Some might scoff at the idea of a somewhat industrial city being singled out as an amazing day trip from the capital, but don’t you dare think about selling Kragujevac short. The fourth biggest city in the country and less than a two-hour drive from Belgrade, Kragujevac was actually the first modern capital of Serbia and is home to the nation’s grammar school and print works.
The city is also home to a huge spomenik (monument) park, built in remembrance of local citizens massacred by the Nazis during World War II. The park has many monuments hidden within, with the iconic ‘Interrupted Flight’ no doubt the most famous. The city itself is an energetic and exciting spot but the park is the dictionary definition of sombre.
Serbia’s second city, Novi Sad, carries itself like a capital in its own right. Located just over an hour north of Belgrade, the Vojvodinian capital is known for its annual EXIT Festival but offers a whole lot more than drunk backpackers dancing to The Prodigy. The fortress at Petrovaradin might be the city’s main event, but be sure to leave plenty of time for the city centre itself.
That city centre is an enchanting mixture of classic Serbian and Hungarian architecture, clearly identifying Novi Sad as a city with a fractured history. The restaurants, cafes and bars are up to Serbian standards too, and dom b-612 is one of the finest cultural centres in the country.
Despite being incorrectly and insultingly described as ‘Abandoned Soviet Monuments from the Future Past’ by Buzzfeed, the spomeniks that dot the landscape of what was once Yugoslavia are more than worth exploring further. Some are in pristine condition where others are completely destroyed, but all have a place in the grand tale of Yugoslavia.
Just an hour south of the capital is the Kosmaj monument – a huge concrete structure honouring those from the area who died in the National Liberation Struggle of World War II. Five huge concrete fins combine to create a star, approached by a grand staircase from the road below. The monument has been somewhat neglected in previous years but it is still an awesome sight to behold.
Suffice it to say, this is one of our favourites. Sremski Karlovci is an absolute delight of a village situated close to Novi Sad and just an hour or so north of the Serbian capital. It isn’t a huge place (it is a village after all), but every single street is worth strolling down and checking out.
Vojvodina may well be the prettiest part of Serbia, and it takes something special to be the prettiest part of that most beautiful region. Sremski Karlovci takes home that particular biscuit in its position as the seat of the Serbian Orthodox Church in the Habsburg Monarchy affording it several privileges throughout history. If you only visit one town outside of Belgrade, make it Sremski Karlovci.
Situated right on the border between Serbia and its neighbour Romania, Golubac Fortress is one of the most impressive sights in the entire nation. A 14th century construction, Golubac has experienced plenty of ups and downs in the seven centuries since then – passing through the hands of Turks Hungarians, Serbs, Austrians and others before finally staying with the Serbs in the late 19th century.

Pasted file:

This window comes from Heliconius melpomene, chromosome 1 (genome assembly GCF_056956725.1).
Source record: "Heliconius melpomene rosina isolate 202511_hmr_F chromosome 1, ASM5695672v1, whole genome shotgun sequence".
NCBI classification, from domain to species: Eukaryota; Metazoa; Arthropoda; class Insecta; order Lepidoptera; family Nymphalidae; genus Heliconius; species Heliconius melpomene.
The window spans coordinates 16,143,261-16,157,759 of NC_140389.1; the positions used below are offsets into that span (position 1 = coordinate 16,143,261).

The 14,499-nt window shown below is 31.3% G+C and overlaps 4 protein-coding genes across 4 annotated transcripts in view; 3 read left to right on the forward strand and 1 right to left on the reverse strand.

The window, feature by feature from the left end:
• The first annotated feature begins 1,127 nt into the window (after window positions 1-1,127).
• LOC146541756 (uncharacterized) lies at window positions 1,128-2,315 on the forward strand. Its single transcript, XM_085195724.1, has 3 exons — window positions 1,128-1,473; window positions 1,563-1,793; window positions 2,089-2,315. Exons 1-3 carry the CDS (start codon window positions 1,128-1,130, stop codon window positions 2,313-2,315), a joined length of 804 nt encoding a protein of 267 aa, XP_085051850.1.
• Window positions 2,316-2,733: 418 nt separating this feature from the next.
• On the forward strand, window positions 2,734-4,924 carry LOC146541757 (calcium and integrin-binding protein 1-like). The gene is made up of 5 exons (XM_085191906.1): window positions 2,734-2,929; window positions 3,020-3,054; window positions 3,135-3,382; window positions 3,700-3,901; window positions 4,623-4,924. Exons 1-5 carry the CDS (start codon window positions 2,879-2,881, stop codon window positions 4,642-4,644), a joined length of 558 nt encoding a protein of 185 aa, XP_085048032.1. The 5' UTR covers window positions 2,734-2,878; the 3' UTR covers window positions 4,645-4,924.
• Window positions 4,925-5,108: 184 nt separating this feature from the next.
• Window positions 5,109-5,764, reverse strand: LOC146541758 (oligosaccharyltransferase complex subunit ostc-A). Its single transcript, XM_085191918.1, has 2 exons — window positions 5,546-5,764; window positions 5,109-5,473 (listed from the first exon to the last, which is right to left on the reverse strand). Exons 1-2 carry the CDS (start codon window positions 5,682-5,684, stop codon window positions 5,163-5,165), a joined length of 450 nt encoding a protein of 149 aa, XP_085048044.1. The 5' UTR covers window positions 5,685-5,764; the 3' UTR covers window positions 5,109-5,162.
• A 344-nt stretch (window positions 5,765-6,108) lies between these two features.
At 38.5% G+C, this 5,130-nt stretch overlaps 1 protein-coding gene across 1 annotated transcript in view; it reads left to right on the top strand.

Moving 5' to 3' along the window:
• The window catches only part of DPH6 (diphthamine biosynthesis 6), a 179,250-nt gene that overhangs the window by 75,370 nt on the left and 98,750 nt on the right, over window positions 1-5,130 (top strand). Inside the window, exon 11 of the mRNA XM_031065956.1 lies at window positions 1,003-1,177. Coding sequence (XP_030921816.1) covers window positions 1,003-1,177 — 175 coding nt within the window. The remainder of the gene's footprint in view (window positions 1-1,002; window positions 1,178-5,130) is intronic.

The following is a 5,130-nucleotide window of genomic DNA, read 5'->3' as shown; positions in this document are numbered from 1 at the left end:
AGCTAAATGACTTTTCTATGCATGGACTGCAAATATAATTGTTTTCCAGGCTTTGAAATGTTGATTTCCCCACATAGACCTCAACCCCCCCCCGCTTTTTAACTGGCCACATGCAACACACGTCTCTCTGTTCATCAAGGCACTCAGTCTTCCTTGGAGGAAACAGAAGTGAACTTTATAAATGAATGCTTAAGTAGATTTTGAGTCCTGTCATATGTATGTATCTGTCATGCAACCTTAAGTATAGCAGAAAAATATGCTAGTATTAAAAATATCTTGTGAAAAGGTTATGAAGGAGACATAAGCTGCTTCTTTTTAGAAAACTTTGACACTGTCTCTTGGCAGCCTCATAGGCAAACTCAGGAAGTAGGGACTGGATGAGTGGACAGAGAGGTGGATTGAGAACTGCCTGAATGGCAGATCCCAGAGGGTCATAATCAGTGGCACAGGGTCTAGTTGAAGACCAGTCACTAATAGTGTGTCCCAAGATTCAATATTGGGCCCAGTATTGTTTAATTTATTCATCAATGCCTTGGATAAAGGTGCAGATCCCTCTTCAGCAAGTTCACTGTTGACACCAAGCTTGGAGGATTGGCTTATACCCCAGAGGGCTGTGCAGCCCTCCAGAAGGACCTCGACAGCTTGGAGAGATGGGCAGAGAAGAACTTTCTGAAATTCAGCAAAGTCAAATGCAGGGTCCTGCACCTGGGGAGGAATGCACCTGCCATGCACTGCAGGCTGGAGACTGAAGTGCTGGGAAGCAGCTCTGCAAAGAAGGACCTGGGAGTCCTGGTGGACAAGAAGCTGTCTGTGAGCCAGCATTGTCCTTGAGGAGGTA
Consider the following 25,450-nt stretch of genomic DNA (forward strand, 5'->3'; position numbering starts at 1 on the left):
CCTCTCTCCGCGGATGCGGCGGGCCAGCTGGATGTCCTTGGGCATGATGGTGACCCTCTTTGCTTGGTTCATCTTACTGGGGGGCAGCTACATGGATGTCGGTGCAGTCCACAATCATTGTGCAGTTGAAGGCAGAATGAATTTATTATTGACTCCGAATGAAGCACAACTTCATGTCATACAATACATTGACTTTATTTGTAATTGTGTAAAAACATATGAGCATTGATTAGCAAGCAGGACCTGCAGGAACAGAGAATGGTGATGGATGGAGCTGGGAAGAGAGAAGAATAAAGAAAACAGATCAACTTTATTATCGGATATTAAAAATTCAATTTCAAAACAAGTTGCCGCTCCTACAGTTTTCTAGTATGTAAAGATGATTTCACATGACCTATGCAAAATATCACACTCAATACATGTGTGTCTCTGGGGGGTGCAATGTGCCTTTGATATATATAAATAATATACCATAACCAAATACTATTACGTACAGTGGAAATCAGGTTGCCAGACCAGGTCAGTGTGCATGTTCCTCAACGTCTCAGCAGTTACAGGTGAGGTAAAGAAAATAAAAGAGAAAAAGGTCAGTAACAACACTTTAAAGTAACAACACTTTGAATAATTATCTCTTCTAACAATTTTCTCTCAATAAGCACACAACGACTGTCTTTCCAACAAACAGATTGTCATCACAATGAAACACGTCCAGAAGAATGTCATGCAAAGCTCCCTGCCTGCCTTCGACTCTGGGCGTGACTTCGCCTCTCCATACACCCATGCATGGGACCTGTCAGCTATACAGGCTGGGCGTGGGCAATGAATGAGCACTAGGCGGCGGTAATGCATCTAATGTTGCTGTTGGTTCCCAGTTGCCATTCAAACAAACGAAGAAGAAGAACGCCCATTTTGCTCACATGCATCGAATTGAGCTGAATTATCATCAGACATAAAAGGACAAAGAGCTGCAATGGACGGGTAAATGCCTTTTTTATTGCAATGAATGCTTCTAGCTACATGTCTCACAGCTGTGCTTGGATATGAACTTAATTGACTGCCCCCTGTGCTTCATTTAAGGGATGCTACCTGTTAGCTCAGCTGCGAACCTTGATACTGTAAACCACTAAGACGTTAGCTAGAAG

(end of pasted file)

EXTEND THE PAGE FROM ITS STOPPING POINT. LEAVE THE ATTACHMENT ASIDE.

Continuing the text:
The fortress has seen better days in terms of its current stability but then who wants to see a perfectly preserved complex from 600 or more years ago? History is supposed to crumble, and Golubac has retained just enough of its shape to give an idea of how immense it may once have been. It is also an excellent spot on any respected tour of the Danube, second only to the Volga when it comes to rivers in Europe.
A swamp might not exactly sound like the most inviting spot for a day trip away from the Serbian capital, but anyone harbouring such a mindset is only going to be missing out on what is a veritable treasure trove of nature. There are over 200 different species of bird at Obedska Pond alone, to go with over 50 types of mammal and a host of amphibians and reptiles.
More importantly, Obedska Pond is one of the oldest nature reserves on the planet, with protected status being afforded to it in 1874. Despite the abundance of life that thrives there, Obedska is every bit as tranquil as Belgrade is chaotic, making it the perfect getaway for anyone looking to sit in silence for a little while.
While we don’t want to go out and state the completely obvious, if you visit Serbia without visiting Fruška Gora then you’ve barely visited Serbia at all. Fruška Gora itself is a mountain but the entire area around the hill is a national park that is an absolute delight at every single turn.
The region is full of forests and countryside, but it may well be the monasteries that dot that nature that demand the most attention. Over a dozen houses of tranquility are found here and the mosaics at Krušedol are worth making an effort to find all on their own. When you add them to the great wine, delectable cuisine, and absolute calm of the nature, Fruška Gora is a must-visit.